5 Gmail Tips To Boost Productivity
This post is here to provide you with 5 Gmail tips to help put you back in the saddle and regain control of your email flow while improving your productivity.
Tip #1: Set Up Alias-Based Filtering
Technically, Gmail doesn’t provide aliases: however, if you have your own registered domain email (Google Apps) and you’re using Gmail to view and respond to your emails sent to this domain, you can set up aliases using dots or plus signs in your email address.
As an example:
- email@example.com and firstname.lastname@example.org will both arrive in the same inbox.
- And so will email@example.com and firstname.lastname@example.org
Once you have your aliases set up, organize your filtering within Gmail: go to Settings, then Filters.
One idea is to create one that directs all messages to email@example.com but messages to firstname.lastname@example.org are starred.
Alternatively, you can label message automatically be selecting Settings, then Labels, then create different labels for different things: then use filters to label messages to email@example.com as ‘Friends’ with messages to firstname.lastname@example.org as ‘Work’.
All you need to do now is give the ‘right’ version of your email address to the appropriate people, and your messages will automatically be filtered and labelled correctly when they arrive.
Tip #2: Using ‘Tasks’ Will Connect Your Emails and To-Do Lists
If you receive an email that you need to action, however you don’t intend to action it immediately, look above your emails at the Menu bar.
While you’re in reading view you’ll notice a button marked ‘More’. Perhaps you’re in the Inbox list view, so you should check the box to the left of the specific item to get the ‘More’ button to appear.
Clicking the ‘More button will offer a drop-down list of options. Next select ‘Add to Tasks’ and you’ll see a Google Tasks to-do list show up at the bottom of the screen: the subject line of your email will be added as a ‘to-do’ list item. Now you can edit the ‘to-do’ text, perhaps adding a due date if you wish.
The beauty of this method of adding to your ‘to-do’ list is that every item in your list that’s directly related to an email will automatically link back to the email: this way you’ll easily be reminded of the details of the task.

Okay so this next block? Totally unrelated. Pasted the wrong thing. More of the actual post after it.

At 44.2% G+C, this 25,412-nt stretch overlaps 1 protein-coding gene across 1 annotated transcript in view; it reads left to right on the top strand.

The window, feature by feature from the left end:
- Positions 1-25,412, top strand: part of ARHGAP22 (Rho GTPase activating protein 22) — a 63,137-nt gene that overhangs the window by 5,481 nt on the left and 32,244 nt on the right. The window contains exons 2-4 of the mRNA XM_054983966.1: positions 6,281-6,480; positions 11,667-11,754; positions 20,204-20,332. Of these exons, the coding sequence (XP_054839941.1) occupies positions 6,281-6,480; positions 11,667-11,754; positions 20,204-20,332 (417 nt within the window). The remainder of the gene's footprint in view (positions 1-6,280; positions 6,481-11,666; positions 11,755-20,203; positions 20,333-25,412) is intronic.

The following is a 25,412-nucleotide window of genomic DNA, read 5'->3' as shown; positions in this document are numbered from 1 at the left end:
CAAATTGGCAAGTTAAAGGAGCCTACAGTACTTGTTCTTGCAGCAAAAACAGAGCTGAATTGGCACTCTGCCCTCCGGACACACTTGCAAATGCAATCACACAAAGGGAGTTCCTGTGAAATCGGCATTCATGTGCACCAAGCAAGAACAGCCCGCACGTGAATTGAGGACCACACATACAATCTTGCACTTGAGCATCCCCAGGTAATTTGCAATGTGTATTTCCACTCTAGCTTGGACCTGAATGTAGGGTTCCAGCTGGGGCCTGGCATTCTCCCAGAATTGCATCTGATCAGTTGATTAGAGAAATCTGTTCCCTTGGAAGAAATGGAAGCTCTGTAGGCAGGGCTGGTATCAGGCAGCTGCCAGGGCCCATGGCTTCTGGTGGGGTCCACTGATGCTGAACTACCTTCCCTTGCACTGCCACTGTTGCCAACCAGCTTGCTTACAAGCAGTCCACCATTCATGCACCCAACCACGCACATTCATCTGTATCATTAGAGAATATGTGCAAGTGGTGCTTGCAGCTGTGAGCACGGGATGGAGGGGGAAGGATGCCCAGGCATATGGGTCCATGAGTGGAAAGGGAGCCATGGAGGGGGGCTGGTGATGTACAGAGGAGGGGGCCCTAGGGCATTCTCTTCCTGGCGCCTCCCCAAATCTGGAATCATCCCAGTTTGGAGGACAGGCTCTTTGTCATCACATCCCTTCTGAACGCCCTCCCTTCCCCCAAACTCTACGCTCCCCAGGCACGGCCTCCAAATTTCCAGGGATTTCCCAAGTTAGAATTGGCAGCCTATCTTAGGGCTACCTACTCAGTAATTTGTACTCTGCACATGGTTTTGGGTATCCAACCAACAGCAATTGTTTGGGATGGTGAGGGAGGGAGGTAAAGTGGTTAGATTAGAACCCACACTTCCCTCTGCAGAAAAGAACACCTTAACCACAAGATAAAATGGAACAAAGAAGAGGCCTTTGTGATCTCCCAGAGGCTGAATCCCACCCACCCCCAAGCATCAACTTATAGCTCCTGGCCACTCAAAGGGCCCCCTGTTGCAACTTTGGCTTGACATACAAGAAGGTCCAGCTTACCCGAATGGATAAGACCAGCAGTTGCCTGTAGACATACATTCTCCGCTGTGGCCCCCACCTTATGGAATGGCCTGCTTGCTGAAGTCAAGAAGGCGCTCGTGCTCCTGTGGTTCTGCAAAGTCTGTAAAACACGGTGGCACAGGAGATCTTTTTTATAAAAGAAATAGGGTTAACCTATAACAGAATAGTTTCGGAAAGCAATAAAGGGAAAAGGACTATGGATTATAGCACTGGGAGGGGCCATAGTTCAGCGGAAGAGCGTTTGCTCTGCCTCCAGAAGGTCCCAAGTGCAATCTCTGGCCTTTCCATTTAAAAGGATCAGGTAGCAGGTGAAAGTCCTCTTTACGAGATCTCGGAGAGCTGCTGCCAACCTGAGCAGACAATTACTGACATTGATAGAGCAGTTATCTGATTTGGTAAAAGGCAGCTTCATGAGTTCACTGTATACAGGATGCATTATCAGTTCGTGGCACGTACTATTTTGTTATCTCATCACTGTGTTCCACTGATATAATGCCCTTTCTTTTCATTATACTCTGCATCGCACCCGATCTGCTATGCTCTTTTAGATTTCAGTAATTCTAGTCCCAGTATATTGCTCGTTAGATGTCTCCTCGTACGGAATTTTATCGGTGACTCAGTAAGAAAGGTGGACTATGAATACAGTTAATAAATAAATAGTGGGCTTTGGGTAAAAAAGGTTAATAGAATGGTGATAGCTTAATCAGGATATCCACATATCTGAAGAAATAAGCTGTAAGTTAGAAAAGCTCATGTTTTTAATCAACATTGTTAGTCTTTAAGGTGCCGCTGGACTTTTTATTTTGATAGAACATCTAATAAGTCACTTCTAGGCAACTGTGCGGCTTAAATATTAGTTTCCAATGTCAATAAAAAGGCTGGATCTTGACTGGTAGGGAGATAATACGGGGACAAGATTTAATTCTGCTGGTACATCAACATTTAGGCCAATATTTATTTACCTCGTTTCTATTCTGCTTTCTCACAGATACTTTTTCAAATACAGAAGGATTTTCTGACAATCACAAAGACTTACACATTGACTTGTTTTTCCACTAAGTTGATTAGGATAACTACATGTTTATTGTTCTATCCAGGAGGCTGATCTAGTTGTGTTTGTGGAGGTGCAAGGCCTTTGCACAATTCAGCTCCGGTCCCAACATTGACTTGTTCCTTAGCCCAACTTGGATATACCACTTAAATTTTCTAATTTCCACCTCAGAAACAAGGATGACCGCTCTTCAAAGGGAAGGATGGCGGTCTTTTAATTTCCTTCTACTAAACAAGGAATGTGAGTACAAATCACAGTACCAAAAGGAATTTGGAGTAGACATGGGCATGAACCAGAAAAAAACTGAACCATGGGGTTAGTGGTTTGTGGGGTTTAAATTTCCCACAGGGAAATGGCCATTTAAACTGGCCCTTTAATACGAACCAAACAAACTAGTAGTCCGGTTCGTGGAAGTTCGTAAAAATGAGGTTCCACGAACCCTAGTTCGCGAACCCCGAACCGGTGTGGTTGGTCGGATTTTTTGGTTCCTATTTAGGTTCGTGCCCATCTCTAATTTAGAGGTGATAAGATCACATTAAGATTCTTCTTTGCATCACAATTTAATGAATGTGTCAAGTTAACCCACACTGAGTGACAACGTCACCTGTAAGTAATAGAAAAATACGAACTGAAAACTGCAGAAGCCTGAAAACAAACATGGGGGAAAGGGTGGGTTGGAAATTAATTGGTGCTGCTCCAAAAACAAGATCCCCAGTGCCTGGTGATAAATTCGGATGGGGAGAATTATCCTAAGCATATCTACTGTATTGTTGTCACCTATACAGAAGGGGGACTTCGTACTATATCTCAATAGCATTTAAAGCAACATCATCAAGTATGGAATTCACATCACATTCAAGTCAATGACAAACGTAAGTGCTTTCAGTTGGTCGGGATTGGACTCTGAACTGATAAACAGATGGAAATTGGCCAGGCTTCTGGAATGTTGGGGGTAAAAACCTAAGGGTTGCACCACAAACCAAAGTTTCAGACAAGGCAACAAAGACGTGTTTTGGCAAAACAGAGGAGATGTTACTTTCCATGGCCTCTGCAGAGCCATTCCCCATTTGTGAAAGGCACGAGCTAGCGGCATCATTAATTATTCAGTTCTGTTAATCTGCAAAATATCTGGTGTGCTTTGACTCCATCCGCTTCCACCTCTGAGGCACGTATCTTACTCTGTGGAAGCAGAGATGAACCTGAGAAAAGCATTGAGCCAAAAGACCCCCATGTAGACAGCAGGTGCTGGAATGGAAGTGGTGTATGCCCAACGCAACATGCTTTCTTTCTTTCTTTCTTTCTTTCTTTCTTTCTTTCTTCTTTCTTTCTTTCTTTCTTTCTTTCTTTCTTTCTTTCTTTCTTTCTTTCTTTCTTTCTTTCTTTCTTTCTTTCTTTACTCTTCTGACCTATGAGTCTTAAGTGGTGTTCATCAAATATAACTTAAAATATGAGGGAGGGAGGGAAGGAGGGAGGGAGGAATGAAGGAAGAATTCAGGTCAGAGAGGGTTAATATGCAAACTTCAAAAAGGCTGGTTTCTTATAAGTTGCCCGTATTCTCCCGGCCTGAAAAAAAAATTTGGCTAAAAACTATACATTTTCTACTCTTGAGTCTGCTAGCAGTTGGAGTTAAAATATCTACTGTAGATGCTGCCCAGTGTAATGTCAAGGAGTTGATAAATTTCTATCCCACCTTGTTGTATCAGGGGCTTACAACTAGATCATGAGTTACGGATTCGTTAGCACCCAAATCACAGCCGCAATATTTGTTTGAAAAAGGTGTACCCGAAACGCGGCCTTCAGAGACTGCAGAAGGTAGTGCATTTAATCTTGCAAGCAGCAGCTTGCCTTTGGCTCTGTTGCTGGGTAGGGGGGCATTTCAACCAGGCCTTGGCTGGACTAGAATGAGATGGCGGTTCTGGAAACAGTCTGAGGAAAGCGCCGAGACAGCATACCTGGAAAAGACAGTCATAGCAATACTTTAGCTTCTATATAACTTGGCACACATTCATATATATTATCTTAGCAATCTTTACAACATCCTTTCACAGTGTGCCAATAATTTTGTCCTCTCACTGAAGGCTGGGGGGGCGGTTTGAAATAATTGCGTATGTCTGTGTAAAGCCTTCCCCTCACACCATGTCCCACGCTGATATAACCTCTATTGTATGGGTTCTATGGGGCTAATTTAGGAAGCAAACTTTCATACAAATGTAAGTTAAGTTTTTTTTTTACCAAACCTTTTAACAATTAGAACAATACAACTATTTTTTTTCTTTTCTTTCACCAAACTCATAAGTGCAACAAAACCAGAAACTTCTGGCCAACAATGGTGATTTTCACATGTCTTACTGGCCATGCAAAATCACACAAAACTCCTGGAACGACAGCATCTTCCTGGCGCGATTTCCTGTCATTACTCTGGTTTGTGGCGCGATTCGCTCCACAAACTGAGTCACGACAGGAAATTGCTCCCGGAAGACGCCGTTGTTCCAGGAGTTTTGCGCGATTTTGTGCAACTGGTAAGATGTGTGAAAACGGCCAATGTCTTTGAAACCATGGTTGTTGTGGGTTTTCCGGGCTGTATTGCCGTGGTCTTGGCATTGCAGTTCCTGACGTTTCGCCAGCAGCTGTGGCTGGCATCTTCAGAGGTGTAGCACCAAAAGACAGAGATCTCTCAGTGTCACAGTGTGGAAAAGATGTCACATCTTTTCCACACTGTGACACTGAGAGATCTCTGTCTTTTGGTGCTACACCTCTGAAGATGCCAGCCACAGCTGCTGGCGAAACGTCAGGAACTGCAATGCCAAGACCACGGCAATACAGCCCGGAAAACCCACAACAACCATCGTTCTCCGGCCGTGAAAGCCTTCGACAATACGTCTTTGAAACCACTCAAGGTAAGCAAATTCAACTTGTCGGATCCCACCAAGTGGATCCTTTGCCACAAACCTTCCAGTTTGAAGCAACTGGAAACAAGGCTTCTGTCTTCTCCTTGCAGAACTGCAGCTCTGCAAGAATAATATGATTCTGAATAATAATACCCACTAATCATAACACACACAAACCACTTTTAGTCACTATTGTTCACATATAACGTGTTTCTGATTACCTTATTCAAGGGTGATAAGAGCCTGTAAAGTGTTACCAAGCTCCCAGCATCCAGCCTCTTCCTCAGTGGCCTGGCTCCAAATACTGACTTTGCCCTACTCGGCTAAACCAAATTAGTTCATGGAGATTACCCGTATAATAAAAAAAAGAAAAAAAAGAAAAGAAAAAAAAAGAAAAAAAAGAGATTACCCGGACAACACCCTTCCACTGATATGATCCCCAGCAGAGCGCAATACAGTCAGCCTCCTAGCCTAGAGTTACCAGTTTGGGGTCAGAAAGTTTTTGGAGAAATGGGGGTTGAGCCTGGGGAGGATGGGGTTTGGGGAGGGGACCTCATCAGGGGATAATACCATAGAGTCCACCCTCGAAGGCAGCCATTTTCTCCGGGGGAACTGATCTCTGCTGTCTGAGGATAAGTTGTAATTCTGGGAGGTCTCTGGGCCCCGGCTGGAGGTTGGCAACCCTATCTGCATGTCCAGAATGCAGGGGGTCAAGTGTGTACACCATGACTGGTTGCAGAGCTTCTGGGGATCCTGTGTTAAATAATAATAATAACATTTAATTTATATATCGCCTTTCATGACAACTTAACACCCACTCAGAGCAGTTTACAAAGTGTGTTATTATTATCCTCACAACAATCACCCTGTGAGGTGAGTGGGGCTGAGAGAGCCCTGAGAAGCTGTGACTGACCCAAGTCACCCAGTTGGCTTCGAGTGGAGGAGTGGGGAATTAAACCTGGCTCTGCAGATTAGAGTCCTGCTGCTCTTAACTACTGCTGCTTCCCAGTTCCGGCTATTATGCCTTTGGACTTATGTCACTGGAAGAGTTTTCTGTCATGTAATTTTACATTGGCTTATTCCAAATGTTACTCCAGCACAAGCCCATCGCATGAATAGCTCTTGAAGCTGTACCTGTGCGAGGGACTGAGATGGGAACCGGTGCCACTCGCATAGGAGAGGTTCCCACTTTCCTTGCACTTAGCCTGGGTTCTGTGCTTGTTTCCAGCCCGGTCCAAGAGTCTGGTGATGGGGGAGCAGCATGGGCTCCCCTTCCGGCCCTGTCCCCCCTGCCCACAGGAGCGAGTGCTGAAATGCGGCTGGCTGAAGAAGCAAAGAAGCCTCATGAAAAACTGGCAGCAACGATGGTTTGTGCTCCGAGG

Tips #3: Say ‘YES’ to Keyboard Shortcuts
If you’re accessing your Gmail via a desktop computer with keyboard, or a laptop (instead of a touchscreen device) you can make good use of keyboard shortcuts to sort and manage your messages, thus saving time moving your hands from the keyboard to mouse and back to keyboard again. You’ll find a complete list of shortcuts here.
The most useful ones to start with would be n (next) and p (previous), and these will quickly move you though the multi-message conversation in either chronological order or reverse chronological order. Use Ctrl + Enter to send a composed message.
Tip #4: There Are Extra Tools in Google Labs
There’s a tab marked ‘Labs’ within your Gmail settings. Clicking on this tab will provide access to a range of tools Gmail users have created to work with Gmail.
- Canned Responses: This allows you to save messages that you often use, and insert them into your Gmail email with a couple of clicks.
- Undo Send: This marvelous tool provides the ability to recall a message for a few seconds after you’ve hit Send. So helpful if you’ve clicked Send and then suddenly see a big mistake?
- Create Your Own Shortcuts: There’s another tool that allows you to set your own preferred keyboard shortcuts if you believe the ones provided by Google aren’t a good fit for you.
Tip #5: Set Your Labels in Different Colours
This is a very handy one. To speed up your ability to recognize and choose emails you need, you can create Labels for your messages, and then set a different color for each specific label.
For example, you may have your business emails labelled in blue, your family and friends’ messages in green and your financial emails in red. This makes it so much easier and quicker to scan your Inbox and locate what you need.
To change the color of a label:
- On the left side of the Gmail page, click the square to the right of a label.
Note: If you don’t have any labels yet, first create a label to see the options above.
- Select a color from the palette that appears. Changes will be instantly reflected in Gmail.
These 5 tips will surely boost your productivity and do share other Gmail hacks that you use that help you keep your inbox under control. We’d love to hear from you in the comments below.
This post was written by Vincent Cassar, founder of Keeping™.
Keeping™ is a Gmail extension that adds helpdesk functionalities to any Gmail or Google App email accounts. It allows you and your team to manage customers support more efficiently directly from your current mailbox without having to use an external helpdesk.